One of the good things about all this rain is that it means there’s even more reason to go to the cinema – you can go out but still stay snug and dry! So I’ve been freaking myself out with Prometheus this week and loving Wes Anderson’s Moonrise Kingdom. And interestingly, my new book obsession also has a distinctly cinematic feel to it.
This week I’ve been reading: Daughter Of Smoke And Bone, by Laini Taylor (£7.99, Hodder)
Seventeen-year-old Karou has a life of two halves. She goes to art college in Prague, hangs out with her friend Zuzana and lives in a small flat. But every week she gets sent on errands. By her foster-dad, Brimstone, part man, part dragon, part lion, part ram – a chimaera – who lives in another world, to collect teeth from his clients in exchange for wishes. Brought up by Brimstone and three other chimaera, she knows nothing of her parentage and is still full of questions about her past, the chimaera and why he needs all those teeth – all questions that Brimstone won’t answer. The other world is mysteriously named Elsewhere, and is entered via portals from the human world. But whichever world she is in, Karou feels a sense of ‘otherness’, of neither belonging to one or the other. But then one day, the portals are burned away by the seraphims, angels who are the chimaeras’ sworn enemies, and Karou is left trying to work out who she is – and how to get back to her family in Elsewhere.
This book is the first in a trilogy by American writer Laini Taylor, and it’s written in a vivid, dramatic style, with each chapter feeling like a different scene. It’s no surprise, then, that Universal Pictures has snapped up the rights to the book. Characters are described in bright, interesting detail, and each has standout features – Karou and her dazzling blue hair, Brimstone and his tufty tail, Akiva the seraphim and his stop-and-stare beauty. So you’re transported into their worlds, where we learn, in fact, nothing is as it seems.
The story has echoes of both Philip Pullman’s His Dark Materials and Garth Nix’s Abhorsen trilogy – both of which I loved. And it’s all the better for it. I was completely immersed in Karou’s parallel worlds and even after I’d stopped reading and got off my train in the morning, I found myself thinking about the story and what was going to happen. Frustratingly, the second instalment of the trilogy isn’t due to be published till November, but I want to know what happens now! But while we wait, get your hands on this book and enjoy – you can’t help but be sucked in!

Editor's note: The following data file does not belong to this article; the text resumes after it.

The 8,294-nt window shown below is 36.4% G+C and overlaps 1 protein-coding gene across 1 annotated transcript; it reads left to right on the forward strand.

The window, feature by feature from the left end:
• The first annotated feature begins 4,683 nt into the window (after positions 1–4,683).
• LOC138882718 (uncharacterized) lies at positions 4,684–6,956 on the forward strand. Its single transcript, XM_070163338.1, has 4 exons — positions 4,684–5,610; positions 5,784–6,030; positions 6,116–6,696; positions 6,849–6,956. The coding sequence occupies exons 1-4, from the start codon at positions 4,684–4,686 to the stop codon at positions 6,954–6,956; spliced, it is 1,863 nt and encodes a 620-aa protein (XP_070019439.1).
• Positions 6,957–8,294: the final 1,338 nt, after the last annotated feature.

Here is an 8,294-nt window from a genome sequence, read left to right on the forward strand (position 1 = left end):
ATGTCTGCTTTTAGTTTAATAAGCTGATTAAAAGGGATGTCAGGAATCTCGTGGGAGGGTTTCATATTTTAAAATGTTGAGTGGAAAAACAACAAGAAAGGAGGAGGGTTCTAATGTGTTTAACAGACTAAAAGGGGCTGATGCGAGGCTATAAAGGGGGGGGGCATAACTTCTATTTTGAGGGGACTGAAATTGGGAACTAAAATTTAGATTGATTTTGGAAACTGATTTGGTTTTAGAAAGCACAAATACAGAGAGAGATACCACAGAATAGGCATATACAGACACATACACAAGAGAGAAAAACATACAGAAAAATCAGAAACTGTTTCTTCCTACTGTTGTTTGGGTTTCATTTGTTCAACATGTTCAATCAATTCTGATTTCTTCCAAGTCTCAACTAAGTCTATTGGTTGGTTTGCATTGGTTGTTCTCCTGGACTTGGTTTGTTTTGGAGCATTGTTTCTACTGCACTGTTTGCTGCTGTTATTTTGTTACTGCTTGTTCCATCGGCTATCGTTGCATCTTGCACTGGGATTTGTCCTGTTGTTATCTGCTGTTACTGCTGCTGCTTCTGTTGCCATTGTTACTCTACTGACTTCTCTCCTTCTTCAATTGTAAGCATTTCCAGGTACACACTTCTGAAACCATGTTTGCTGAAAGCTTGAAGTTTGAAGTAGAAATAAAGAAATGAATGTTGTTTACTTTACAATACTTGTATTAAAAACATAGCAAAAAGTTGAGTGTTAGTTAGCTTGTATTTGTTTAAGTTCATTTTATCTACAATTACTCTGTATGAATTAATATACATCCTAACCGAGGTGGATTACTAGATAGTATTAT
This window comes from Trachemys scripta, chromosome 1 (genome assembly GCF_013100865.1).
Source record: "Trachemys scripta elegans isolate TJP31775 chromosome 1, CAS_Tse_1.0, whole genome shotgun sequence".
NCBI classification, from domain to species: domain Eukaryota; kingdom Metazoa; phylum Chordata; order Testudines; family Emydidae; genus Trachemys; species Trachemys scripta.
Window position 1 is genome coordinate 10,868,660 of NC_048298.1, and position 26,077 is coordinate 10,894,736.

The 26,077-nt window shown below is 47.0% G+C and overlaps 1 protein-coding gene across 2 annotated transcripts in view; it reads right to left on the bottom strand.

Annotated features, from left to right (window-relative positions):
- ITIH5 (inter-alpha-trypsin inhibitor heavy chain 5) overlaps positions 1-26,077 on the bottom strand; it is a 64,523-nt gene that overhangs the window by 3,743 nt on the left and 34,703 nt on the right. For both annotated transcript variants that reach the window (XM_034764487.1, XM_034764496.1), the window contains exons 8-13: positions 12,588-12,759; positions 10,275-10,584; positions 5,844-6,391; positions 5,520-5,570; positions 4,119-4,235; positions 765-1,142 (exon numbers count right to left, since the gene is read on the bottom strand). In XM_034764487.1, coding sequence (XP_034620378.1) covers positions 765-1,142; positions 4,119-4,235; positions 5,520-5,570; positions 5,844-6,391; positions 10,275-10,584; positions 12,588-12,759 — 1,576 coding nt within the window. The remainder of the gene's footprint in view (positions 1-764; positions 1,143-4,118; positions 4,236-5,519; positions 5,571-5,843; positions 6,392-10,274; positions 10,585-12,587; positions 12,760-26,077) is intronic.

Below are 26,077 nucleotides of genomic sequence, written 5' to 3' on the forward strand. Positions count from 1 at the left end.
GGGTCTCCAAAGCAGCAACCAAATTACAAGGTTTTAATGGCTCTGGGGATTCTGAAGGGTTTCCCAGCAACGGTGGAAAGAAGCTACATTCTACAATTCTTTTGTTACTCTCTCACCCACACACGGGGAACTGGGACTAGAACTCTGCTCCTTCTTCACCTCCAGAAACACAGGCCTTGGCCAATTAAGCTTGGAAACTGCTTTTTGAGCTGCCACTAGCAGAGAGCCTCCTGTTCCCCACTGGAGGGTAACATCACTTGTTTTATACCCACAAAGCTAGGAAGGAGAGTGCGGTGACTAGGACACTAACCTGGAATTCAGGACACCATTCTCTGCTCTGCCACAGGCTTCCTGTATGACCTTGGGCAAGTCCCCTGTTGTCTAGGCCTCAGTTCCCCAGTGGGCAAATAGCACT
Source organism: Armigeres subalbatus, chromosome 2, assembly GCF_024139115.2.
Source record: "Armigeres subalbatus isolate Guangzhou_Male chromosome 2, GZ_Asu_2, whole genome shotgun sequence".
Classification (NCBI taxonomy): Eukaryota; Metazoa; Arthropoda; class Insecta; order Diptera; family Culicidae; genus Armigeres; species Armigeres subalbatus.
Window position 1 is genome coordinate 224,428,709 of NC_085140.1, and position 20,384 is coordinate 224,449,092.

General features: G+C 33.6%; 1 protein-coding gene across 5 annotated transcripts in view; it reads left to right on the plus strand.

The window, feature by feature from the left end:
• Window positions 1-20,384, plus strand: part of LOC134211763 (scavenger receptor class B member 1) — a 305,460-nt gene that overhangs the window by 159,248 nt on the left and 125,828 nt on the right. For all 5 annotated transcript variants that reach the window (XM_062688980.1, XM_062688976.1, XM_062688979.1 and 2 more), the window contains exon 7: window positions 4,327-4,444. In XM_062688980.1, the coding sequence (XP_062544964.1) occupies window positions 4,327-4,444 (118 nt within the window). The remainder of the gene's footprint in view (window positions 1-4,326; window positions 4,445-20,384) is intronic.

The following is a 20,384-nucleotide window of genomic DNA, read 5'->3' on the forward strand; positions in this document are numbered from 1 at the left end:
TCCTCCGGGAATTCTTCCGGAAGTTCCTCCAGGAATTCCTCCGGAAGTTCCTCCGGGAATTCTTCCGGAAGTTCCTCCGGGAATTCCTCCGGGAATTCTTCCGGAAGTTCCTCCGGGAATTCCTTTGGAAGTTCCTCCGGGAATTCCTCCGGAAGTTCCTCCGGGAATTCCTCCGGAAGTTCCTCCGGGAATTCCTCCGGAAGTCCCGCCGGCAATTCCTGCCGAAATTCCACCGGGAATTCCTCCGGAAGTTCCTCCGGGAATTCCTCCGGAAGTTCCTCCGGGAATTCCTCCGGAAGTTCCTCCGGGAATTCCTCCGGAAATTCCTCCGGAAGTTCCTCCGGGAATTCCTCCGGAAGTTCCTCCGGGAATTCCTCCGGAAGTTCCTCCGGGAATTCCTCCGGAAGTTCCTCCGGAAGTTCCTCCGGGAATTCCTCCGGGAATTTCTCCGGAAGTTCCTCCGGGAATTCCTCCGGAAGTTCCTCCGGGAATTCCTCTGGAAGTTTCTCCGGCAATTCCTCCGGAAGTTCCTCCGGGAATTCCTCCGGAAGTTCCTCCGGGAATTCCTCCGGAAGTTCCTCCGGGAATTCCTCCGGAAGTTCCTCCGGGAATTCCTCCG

I’ve also been reading: Her Giant Octopus Moment, by Kay Langdale (£7.99, Hodder)
Sitting on the sofa one day, Joanie Simpson is bored and wants some attention – so she decides to volunteer as a surrogate. She agrees to carry a baby for a young couple, Ned and Elisabetta Beacham, after being inseminated with Ned’s sperm, when Elisabetta finds out she can’t have children. Just a few weeks later she tells them that she has sadly miscarried the baby. The story begins almost 11 years later when we meet Joanie and her daughter Scout. Joanie has a big secret: she didn’t miscarry the baby. No one, not even Scout, knows the truth about her daughter’s conception. But then someone recognises Joanie and puts two and two together. After receiving a letter from social services, Joanie makes Scout up and leave her home, school and friends to go on the run from the truth. But she can’t keep running forever.
The central themes of the book are family, and a sense of belonging (themes that are also integral to Daughter Of Smoke And Bone), and while it’s easy to like Scout and be drawn in by her child-like yet grown-up thoughts, the book’s other central character, Joanie, is less easy to identify with – or even like. It seems that after feeling she couldn’t part with her unborn surrogate child, she is not a very good mum to Scout – she leaves her on her own while she goes out on dates with big, burly men, and leaves her to home-school herself while they’re on the run. But gradually, we see that despite everything else, Joanie loves her daughter. In fact, it’s this maternal love that wins out in the end – and helps you empathise with Joanie and her situation.
This is a sharply written, warm novel, whose success is built on the author’s ability to get under her characters’ skin and make them real and human.
What did you think about these books? Let me know what you’ve been reading – tweet me @FabFrosty.